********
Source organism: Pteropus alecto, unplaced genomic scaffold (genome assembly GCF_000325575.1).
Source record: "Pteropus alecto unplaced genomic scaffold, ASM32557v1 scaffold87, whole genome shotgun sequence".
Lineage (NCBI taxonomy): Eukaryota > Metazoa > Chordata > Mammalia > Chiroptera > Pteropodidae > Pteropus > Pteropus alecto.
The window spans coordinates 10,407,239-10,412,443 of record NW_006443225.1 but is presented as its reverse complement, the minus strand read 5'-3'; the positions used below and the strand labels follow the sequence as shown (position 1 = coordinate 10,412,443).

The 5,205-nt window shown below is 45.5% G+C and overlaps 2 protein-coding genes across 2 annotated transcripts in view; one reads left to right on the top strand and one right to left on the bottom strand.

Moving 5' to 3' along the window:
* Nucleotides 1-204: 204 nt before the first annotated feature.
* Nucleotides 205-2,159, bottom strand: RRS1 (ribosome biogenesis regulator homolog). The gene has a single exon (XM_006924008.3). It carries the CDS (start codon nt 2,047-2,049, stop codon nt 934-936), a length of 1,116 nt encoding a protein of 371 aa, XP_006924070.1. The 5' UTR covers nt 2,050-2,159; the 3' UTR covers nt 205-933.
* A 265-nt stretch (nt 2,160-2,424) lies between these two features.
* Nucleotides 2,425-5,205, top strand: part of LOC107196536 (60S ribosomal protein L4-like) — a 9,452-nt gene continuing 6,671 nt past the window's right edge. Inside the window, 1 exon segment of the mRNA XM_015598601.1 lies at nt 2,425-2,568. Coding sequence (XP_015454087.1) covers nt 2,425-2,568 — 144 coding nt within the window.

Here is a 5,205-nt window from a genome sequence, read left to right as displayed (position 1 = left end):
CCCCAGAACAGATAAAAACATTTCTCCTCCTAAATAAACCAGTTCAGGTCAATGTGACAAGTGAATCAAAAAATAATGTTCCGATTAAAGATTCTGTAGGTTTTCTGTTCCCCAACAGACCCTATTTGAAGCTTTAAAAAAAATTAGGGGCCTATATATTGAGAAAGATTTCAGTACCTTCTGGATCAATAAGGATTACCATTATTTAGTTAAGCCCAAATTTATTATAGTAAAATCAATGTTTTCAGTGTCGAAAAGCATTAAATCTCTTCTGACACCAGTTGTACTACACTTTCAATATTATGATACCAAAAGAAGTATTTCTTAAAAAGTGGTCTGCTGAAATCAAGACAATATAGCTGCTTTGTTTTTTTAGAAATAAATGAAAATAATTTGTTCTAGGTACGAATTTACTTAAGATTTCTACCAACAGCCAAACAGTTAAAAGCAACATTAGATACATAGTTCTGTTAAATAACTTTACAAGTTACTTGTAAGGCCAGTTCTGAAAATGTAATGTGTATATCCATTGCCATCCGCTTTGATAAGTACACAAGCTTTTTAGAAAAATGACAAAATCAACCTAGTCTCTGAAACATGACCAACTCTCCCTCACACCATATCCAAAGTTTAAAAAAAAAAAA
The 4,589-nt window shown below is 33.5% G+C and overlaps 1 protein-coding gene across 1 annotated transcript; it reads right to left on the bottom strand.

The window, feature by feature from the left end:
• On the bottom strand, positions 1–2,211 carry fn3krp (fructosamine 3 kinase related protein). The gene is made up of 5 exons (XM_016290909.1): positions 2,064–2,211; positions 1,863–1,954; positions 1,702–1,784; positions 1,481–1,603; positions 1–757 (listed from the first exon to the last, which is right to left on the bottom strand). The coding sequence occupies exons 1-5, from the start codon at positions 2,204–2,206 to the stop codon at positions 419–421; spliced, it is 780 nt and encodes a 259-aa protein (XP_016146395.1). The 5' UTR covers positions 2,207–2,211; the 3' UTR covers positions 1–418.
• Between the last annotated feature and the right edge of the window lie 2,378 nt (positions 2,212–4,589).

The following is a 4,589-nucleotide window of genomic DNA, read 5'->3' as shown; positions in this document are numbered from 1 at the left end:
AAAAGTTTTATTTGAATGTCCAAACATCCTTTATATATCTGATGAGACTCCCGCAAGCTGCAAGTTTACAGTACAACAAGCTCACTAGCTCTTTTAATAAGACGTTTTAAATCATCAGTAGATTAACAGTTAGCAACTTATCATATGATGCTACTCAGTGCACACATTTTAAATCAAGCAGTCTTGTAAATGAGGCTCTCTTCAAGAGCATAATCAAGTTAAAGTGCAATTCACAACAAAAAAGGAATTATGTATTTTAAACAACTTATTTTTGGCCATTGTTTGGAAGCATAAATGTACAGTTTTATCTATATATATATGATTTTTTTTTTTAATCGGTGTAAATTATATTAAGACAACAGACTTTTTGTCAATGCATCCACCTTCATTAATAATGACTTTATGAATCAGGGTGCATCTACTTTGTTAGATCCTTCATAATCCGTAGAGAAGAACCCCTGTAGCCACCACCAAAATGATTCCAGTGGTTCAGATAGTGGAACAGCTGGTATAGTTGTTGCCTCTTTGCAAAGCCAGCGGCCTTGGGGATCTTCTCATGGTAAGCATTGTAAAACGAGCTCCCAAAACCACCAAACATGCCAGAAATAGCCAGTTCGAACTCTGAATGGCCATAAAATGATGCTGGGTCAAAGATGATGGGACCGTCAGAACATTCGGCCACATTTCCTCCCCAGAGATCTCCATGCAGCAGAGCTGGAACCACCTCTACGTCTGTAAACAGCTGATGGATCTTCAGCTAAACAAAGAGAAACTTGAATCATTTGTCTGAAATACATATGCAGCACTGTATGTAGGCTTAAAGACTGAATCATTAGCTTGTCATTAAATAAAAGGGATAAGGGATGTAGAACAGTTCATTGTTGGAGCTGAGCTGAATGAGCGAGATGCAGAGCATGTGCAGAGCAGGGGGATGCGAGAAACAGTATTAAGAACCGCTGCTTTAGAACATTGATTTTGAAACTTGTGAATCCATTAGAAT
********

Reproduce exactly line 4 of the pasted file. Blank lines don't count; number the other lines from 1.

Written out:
The window spans coordinates 10,407,239-10,412,443 of record NW_006443225.1 but is presented as its reverse complement, the minus strand read 5'-3'; the positions used below and the strand labels follow the sequence as shown (position 1 = coordinate 10,412,443).